The decision to relocate follows a string of restructuring steps Affy has taken over the past few years. In September 2006, Affy decided to relocate its instrumentation-manufacturing facility from Bedford, Mass., to West Sacramento, laying off 80 staffers in the process (see BAN 9/19/2006). At that time the company also added array manufacturing capacity in West Sacramento.
The following year, the firm announced plans to consolidate the activities of its Sunnyvale, Calif., facility into its Santa Clara, Calif., headquarters.
Affy completed shuttering the Bedford and Sunnyvale facilities by the third and fourth quarters of 2007, respectively. Batty said that Affy still holds the leases to each site and has already sublet the Bedford plant as it looks to sublet the Sunnyvale space.
In addition to its Santa Clara, West Sacramento, and Singapore facilities, Affy maintains administrative and research and development space in Emeryville, Calif.; South San Francisco, Calif.; Shanghai, China; Osaka and Tokyo, Japan; and Wooburn Green, UK. According to the annual report, around 50 percent of Affy’s sales in 2007 were in the US, while more than a third were in Europe, and roughly one-tenth were in Japan.
Affy isn’t the only array shop enticed by Singapore’s tax incentives. Last month, Illumina said that it has leased a facility in that city and is gradually adding manufacturing capacity to the site as part of an overall effort to reduce the firm’s corporate tax rate. Illumina, which also has a 3,200-square-foot administrative facility in Singapore, currently manufactures all of its arrays at its headquarters in San Diego.
According to an SEC filing late last month, Illumina leased a 33,000-square-foot facility in Singapore last October. The five-year lease starts this month and gives Illumina the option to extend it by an additional five years. The company expects to start shipping products from Singapore by the second half of this year.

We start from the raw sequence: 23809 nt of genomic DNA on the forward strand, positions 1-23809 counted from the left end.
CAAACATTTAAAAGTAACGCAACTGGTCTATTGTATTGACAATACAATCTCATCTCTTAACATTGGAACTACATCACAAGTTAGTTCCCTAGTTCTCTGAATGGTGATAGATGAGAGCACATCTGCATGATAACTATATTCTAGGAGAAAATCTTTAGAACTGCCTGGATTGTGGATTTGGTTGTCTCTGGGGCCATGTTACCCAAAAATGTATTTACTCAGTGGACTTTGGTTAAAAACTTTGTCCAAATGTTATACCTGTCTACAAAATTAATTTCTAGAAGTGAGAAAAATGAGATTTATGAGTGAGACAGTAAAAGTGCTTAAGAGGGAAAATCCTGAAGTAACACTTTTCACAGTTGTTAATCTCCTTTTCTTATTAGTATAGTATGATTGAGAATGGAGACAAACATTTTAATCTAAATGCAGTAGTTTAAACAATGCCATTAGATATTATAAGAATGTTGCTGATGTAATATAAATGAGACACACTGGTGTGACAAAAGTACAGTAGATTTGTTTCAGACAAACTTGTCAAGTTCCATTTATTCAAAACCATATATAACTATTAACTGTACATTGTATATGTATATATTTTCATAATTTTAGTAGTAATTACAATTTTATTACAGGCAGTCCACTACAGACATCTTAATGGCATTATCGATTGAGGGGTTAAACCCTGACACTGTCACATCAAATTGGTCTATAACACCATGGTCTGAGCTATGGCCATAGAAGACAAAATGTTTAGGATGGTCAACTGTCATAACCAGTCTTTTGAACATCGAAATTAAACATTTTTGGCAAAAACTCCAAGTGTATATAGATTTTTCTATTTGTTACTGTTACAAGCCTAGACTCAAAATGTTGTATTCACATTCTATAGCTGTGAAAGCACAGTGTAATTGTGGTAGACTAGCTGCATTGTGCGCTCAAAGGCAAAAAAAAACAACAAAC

During the firm’s fourth-quarter earnings call, Chief Financial Officer Christian Henry said that the financial benefit of manufacturing in Singapore probably won’t be felt until 2009 and will depend on how much of the firm’s BeadChip fabrication will be done overseas, and how fast the firm’s revenues grow outside of the US (see BAN 2/8/2008).
Illumina said 57 percent of all 2007 sales came from US customers, 30 percent came from Europe, and around 10 percent were from Asia.
During last month’s call, CEO Jay Flatley said that Illumina has the “ability to move over five or 10” of the instruments used to manufacture its BeadChips into Singapore “and begin to shake those out without having any impact on the capacity here in San Diego.”
Flatley said the firm will ramp up the Singapore facility in a “gradual way,” and that it is a “very manageable process” as the lease is signed an Illumina is now beginning to hire personnel. “We’re pretty confident we can pull that off without too big a hiccup,” he said.
The firm has not disclosed how the ramp-up of the Singapore manufacturing space will affect its headcount. Henry said last month that the firm currently employs 1,000 staffers worldwide.